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Change is certainly in the air in the generic pharmaceuticals industry, with a wave of mergers and acquisitions over the last year. Israel-based Teva Pharmaceutical Industries Ltd. is no stranger to this change, with the company involved in its fair share of buyouts recently. The large generic and specialty pharmaceutical company reported its third-quarter financial results on Thursday. How did Teva perform in the midst of major changes? Here are the highlights.
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Teva results: The raw numbers
Data source: Teva.
What happened with Teva this quarter?Teva's year-over-year declines in revenue and earnings stemmed from several factors:
- Total generic drug revenue fell 9% compared to the prior year period, primarily from sales decline for three drugs -- budesonide,niacin ER, andcapecitabine.
- Specialty drug revenue in the third quarter was essentially unchanged from the same quarter in 2014. U.S. specialty drug sales increased 11% year over year, but European sales fell 21%. Teva's lead specialty drug, Copaxone, saw sales of $1.1 billion during the third quarter -- down 2% from the same period in 2014.
- Currency fluctuations took a significant toll on sales. On a constant currency basis, generic drug revenue dropped by only 1% compared to the prior-year period, while specialty drug revenue increased by 5%.
Despite the lower revenue compared to last year, Teva's third-quarter results were better than many expected. And there was more good news. Teva's portion of revenue from PGT Healthcare, its over-the-counter joint venture with Procter & Gamble, grew 13% to $255 million. Sales in Latin America served as the key driver for PGT's third-quarter success.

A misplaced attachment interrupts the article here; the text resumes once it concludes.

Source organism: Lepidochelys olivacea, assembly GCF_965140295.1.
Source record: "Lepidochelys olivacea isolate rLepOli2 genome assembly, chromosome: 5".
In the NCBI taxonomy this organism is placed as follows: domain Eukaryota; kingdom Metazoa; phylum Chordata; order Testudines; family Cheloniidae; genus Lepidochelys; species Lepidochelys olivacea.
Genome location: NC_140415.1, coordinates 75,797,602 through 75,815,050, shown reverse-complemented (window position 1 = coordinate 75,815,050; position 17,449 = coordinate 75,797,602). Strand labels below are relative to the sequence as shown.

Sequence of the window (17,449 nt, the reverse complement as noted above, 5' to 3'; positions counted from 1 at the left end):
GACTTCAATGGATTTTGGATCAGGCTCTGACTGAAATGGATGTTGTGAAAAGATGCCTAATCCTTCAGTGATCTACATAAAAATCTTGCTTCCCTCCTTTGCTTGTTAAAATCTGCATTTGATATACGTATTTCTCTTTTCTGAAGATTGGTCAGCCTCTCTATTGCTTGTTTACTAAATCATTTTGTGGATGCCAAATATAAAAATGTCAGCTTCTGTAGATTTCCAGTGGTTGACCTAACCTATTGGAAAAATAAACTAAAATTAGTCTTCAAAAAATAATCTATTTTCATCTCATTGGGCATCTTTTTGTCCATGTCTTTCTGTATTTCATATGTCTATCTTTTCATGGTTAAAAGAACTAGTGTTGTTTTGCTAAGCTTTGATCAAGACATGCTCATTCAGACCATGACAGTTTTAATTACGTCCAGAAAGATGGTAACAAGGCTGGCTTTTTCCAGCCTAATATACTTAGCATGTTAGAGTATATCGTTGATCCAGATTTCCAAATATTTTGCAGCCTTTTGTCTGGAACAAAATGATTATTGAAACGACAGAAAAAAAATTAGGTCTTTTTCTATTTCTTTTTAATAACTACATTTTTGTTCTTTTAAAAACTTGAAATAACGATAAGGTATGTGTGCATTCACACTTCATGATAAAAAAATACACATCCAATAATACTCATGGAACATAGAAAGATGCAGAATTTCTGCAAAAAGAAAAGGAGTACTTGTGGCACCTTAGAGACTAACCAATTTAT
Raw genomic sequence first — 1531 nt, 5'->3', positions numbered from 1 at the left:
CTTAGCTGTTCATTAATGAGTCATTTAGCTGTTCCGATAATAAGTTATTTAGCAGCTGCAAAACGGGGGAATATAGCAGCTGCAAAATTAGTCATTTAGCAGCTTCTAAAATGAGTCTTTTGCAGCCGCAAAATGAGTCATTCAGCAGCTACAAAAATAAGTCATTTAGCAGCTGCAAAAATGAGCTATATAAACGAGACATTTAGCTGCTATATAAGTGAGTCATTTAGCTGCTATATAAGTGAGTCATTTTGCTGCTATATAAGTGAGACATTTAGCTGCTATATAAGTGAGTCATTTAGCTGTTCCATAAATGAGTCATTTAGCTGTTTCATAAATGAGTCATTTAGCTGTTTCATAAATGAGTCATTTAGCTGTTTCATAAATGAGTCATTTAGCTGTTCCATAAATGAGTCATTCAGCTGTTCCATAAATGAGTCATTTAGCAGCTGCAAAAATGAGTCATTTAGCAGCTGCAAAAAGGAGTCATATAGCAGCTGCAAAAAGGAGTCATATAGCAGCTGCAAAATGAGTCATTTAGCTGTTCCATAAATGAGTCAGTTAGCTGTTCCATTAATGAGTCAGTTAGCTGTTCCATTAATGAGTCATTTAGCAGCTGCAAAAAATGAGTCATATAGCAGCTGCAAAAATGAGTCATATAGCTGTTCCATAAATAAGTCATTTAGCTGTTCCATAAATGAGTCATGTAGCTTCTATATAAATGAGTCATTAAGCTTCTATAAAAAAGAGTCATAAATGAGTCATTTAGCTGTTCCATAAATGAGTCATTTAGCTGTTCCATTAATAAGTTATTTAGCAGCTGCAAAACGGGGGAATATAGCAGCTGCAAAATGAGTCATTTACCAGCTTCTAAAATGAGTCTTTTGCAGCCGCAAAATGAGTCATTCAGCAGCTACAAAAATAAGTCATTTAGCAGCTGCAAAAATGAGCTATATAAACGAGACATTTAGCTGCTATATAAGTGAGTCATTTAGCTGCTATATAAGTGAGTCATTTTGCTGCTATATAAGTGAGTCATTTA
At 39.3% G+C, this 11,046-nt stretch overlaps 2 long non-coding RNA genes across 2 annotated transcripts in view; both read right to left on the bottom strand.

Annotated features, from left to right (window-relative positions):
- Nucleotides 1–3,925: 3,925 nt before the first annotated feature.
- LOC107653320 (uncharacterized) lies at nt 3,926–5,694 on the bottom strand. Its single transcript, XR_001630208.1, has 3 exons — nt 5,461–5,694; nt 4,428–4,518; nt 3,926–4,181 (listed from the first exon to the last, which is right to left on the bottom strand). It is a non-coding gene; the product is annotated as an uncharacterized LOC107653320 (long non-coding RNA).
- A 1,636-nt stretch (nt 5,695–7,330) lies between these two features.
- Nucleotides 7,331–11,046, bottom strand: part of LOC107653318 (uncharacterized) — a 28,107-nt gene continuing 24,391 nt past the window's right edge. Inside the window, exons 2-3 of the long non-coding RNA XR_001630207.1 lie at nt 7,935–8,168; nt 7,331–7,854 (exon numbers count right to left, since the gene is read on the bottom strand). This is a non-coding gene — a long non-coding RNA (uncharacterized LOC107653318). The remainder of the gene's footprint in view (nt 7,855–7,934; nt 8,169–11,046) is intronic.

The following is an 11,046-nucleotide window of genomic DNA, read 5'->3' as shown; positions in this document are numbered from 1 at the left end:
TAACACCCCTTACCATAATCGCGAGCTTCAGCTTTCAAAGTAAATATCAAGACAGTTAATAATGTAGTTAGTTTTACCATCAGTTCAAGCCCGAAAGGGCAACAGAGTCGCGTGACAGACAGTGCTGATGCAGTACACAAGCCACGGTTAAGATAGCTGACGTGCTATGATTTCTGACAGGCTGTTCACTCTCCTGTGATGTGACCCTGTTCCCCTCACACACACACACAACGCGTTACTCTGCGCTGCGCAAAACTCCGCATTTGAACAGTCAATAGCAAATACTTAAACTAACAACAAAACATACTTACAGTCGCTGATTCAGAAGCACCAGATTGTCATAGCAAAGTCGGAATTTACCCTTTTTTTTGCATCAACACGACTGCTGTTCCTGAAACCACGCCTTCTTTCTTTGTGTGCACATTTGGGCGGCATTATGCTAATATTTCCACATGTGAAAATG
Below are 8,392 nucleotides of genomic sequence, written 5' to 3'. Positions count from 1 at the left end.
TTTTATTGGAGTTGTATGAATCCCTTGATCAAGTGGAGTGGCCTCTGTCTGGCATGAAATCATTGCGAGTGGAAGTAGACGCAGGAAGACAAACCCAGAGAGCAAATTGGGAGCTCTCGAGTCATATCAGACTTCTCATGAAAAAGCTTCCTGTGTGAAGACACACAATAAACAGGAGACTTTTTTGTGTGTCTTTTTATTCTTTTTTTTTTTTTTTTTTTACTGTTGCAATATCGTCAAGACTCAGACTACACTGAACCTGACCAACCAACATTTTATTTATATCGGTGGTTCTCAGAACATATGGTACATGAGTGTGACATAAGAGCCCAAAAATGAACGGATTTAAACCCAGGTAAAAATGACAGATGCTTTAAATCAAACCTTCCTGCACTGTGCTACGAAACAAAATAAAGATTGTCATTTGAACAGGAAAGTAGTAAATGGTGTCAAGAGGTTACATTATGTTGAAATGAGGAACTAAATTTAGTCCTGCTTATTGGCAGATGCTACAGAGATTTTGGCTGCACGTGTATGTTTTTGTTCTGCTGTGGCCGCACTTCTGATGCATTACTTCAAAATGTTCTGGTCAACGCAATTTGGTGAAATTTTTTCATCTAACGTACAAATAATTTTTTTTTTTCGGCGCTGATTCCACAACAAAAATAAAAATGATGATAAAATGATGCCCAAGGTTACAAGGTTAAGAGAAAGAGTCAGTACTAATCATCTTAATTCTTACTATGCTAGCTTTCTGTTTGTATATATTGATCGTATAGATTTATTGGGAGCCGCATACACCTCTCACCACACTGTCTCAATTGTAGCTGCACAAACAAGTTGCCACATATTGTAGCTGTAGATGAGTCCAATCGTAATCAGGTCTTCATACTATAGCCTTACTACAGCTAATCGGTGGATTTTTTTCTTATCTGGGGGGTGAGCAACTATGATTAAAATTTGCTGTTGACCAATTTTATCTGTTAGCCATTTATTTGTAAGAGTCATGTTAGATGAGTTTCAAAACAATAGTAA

The company also provided revised guidance for the full-year 2015. Revenue is now expected to come in between $19.4 billion and $19.6 billion. Teva previously projected full-year revenue between $19.0 billion and $19.4 billion. Full-year earnings are now expected to be in the $5.40-$5.45 per share range, up from previous guidance of $5.15-$5.40 per share.
What management had to say Teva's president and CEO,Erez Vigodman, acknowledged the change that Teva is undergoing in his remarks about the third quarter results. Vigodman stated, "This was a transformative quarter for Teva as we continued to deliver on all financial, operational and strategic promises."
He referenced the company's recently-announced acquisitions of Mexican drugmaker Rimsa and Allergan's Actavis Generics business. Vigodman added, "Through all this, we have taken great steps toward changing Teva profoundly, in a way that further highlights what makes us unique in this industry, allows us to better serve patients and enables us to provide significant value for all of our stakeholders."
Looking forwardThose two acquisitions appear to be pivotal for Teva looking into 2016. Rimsa should allow the company to expand its Latin American presence significantly, building on the success that Teva and P&G have experienced in the region with PGT Healthcare.
The $40.5 billion Allergan deal is even more important for Teva's future. Teva expects double-digit increases in non-GAAP earnings per share next year as well as solid cost synergies. The company also thinks the Actavis Generics business will help from a product development standpoint in both generic and special drug markets.
The article Teva Pharmaceutical Industries Ltd. Sees Stronger 2015 After Q3 Results originally appeared on Fool.com.
Keith Speights has no position in any stocks mentioned. The Motley Fool recommends Procter & Gamble and Teva Pharmaceutical Industries. Try any of our Foolish newsletter services free for 30 days. We Fools may not all hold the same opinions, but we all believe that considering a diverse range of insights makes us better investors. The Motley Fool has a disclosure policy.